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Nursing Jobs. In Demand or Not?

January 16, 2013

By Jeff Pinkerton

In our last post we discussed the overall flat employment growth in the region in 2012. Losses in construction and information were more than made up for by growth in business services (especially in the professional, technical and scientific industries).

Hidden in that post is the fact that we had only modest growth in the health and education industry. (The health and education industry is overwhelmingly focused on health care. The education industry in this instance refers only to private educational institutions. Public education is a part of government.)

Nov12MSAEmpChange
Source: Bureau of Labor Statistics

Throughout the recession, health care was the one industry that continued to have reliable employment growth, both locally and nationally. Experts have long expected the health care field to remain strong. The thinking is that as our population ages and the baby boom generation reaches the mid-60s there will be more and more demand for health-related services. This is still true. We are aging as a society and we are demanding more health care. So why the tepid growth in health care jobs?

A recent article on CNN sheds some light on the subject. It seems that registered nurses who don’t have on-the-job experience are having a difficult time finding work. In fact, a survey from the American Society of Registered Nurses says that 43 percent of newly certified RNs can’t find work within 18 months of graduation.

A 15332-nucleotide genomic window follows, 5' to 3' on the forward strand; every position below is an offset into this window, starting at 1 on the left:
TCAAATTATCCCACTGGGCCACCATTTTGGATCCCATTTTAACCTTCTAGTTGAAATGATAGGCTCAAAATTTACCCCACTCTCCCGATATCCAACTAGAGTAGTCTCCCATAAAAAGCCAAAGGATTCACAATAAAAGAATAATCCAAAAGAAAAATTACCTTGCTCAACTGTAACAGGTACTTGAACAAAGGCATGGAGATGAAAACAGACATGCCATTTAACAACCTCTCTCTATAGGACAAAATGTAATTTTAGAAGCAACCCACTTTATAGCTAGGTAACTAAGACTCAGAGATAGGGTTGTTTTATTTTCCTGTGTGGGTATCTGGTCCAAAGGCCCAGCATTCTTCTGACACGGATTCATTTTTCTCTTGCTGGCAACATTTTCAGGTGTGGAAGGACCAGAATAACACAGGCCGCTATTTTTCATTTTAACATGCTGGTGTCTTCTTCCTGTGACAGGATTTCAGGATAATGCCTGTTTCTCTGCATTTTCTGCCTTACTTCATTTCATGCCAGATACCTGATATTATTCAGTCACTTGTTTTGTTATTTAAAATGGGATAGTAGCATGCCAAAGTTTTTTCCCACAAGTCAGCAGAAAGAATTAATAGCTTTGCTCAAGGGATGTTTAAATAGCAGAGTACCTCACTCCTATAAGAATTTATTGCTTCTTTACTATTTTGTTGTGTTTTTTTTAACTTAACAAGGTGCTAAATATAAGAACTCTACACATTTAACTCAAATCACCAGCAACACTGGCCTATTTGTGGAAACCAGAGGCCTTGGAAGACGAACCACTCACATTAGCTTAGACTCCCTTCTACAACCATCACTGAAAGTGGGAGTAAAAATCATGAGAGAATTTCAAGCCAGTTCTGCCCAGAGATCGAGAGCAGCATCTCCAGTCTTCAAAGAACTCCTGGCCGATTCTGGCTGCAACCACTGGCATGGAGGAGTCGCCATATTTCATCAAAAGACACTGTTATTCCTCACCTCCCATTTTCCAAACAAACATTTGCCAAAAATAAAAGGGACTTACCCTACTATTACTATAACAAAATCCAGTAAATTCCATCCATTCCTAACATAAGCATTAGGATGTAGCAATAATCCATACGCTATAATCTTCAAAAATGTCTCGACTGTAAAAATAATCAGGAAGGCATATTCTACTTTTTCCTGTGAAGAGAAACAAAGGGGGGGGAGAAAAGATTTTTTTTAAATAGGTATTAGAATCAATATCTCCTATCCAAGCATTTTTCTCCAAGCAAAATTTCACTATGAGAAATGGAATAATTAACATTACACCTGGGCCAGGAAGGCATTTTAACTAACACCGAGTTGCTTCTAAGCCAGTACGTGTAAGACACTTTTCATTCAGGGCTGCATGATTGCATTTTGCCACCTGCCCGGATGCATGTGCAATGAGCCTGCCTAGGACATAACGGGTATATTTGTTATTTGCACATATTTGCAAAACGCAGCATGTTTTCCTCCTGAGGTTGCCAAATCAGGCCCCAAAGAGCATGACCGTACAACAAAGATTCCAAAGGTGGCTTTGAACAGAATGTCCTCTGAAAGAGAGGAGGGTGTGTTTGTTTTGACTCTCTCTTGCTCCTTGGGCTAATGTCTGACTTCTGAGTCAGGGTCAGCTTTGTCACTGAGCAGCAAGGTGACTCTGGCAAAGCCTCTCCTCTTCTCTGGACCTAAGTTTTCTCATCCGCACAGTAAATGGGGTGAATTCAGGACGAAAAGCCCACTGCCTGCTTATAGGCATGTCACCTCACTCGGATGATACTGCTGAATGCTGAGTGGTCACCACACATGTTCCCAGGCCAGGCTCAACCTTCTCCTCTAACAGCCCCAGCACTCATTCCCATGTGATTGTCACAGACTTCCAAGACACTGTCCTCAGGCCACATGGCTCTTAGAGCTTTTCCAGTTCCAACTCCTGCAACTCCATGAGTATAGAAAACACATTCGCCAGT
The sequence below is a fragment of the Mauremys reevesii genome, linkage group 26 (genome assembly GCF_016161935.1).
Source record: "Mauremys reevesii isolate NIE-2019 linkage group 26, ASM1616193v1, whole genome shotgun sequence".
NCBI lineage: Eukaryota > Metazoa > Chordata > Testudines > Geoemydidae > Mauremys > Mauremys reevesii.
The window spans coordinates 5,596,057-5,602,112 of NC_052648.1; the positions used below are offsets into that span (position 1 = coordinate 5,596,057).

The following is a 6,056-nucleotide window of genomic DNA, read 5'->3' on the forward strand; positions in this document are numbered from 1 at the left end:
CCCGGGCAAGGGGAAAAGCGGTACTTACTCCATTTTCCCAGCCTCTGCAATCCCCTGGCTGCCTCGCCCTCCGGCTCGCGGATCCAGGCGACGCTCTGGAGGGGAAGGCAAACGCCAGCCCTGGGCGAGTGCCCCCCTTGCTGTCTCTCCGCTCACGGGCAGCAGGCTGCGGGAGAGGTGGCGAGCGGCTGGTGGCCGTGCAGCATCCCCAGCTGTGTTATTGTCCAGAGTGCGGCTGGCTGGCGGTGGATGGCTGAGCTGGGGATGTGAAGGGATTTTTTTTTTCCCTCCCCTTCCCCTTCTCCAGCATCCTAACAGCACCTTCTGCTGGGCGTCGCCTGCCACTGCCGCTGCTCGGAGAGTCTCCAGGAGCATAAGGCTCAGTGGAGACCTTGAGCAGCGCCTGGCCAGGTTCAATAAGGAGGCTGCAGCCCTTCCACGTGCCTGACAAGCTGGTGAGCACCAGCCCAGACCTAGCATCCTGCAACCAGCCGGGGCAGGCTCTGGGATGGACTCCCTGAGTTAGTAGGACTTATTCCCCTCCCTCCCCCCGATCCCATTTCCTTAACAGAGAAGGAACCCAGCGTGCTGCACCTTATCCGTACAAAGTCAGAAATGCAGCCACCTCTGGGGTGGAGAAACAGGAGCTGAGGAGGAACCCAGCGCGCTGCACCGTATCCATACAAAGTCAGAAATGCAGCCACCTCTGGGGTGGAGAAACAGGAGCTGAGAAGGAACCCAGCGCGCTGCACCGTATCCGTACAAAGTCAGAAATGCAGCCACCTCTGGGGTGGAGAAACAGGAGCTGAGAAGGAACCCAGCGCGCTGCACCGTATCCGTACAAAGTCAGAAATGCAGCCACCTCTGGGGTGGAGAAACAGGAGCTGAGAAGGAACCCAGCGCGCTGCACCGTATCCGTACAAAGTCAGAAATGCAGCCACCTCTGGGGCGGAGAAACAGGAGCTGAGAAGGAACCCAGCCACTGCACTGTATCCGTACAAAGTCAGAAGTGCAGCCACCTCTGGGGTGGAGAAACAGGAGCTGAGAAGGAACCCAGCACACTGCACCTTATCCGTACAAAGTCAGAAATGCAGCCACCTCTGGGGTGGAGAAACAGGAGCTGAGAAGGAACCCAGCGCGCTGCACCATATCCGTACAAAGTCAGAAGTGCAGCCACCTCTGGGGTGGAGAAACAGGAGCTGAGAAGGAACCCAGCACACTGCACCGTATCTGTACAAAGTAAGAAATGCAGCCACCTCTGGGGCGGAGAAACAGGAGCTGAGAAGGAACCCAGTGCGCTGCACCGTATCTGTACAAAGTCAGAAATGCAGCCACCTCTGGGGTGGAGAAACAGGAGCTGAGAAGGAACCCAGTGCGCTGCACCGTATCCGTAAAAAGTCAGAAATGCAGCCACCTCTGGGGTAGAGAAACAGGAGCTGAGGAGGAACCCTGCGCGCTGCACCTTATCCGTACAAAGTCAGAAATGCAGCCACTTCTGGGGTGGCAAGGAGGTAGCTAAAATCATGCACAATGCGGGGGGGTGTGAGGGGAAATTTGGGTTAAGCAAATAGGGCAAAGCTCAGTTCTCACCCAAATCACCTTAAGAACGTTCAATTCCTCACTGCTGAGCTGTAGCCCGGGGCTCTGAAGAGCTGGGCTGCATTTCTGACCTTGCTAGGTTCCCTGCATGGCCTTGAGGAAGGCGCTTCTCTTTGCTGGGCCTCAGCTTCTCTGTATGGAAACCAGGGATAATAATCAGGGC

The reason for this glut is the fact that working nurses are not retiring at the rate they once did. Typically, about 73,000 nurses would retire each year nationwide. Since the recession, that figure has dropped as veteran RNs have stayed on the job to make up for damage to 401(k)s, spouses who may have lost employment or just the continued economic uncertainty.

We see some evidence of this locally. Local help wanted ads for registered nurses are down from one year ago.

This is a unique situation, and one that will probably be short-lived. It is likely that when 401(k)s are restored and people are more confident in the economy, some of these nurses who are holding on will retire and more openings for our freshly minted nurses will be available.

It is unfortunate that thousands of newly educated nurses have to go through this, especially when all the history and data told them that demand for nurses would continue to rise. Instead of heading into work right after graduation, they may have to delay their careers until this anomaly plays out.

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